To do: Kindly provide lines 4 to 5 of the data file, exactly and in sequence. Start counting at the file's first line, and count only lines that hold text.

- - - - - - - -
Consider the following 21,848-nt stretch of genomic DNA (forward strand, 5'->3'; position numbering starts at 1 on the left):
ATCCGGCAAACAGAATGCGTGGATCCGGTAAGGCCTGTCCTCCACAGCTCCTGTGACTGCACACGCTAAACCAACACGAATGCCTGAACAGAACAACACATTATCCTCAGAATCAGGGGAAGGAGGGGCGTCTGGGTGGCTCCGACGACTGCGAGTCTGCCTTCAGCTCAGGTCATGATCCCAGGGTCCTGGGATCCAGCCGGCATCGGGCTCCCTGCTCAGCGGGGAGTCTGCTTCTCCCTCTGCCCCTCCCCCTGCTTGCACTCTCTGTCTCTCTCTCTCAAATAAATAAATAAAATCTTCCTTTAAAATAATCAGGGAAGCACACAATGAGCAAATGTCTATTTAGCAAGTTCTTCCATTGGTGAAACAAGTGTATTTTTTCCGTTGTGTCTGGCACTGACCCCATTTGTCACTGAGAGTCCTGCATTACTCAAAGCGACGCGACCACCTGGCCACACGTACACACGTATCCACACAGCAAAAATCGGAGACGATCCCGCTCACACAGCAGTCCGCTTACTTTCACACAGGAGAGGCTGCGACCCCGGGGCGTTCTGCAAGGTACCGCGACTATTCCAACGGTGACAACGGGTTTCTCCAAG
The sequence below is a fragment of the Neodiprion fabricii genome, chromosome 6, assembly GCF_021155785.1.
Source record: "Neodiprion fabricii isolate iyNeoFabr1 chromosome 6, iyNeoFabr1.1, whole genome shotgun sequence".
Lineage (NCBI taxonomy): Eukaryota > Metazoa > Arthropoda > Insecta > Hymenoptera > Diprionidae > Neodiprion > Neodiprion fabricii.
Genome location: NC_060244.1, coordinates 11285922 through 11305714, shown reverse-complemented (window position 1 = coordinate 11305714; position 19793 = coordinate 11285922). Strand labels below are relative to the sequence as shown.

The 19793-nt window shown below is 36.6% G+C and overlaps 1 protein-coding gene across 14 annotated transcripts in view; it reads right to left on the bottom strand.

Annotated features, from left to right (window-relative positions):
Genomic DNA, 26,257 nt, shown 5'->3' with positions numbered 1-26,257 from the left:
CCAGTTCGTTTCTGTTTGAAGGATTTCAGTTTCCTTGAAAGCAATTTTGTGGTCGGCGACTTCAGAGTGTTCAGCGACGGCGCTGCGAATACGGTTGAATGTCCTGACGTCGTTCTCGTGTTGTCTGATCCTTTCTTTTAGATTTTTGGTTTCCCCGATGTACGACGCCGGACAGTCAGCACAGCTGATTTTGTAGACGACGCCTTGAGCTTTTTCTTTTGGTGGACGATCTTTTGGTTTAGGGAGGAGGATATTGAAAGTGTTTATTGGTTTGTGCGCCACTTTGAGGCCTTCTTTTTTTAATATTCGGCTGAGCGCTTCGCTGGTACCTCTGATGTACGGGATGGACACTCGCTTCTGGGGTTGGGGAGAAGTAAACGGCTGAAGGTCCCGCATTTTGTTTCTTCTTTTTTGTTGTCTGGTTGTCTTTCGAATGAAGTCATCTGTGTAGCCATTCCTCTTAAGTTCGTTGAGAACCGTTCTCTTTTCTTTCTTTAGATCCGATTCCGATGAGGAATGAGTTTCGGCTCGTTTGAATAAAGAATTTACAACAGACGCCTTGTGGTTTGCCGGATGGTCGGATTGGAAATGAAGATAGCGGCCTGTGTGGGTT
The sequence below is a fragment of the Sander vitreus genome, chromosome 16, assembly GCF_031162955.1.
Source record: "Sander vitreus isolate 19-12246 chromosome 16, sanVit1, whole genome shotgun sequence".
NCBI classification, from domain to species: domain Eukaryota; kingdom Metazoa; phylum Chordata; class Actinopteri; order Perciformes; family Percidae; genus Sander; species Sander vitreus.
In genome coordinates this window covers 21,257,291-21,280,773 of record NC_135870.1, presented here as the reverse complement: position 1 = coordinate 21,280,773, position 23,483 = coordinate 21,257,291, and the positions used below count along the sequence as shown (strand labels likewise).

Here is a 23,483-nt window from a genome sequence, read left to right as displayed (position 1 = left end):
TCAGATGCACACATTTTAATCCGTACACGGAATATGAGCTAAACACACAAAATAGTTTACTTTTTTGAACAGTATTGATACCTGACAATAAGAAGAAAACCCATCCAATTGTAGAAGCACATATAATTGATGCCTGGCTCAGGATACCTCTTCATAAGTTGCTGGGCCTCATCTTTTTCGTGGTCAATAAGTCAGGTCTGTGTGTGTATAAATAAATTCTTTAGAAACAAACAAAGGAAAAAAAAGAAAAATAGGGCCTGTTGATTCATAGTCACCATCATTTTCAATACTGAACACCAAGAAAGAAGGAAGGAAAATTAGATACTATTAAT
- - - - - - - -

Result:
Source record: "Neodiprion fabricii isolate iyNeoFabr1 chromosome 6, iyNeoFabr1.1, whole genome shotgun sequence".
Lineage (NCBI taxonomy): Eukaryota > Metazoa > Arthropoda > Insecta > Hymenoptera > Diprionidae > Neodiprion > Neodiprion fabricii.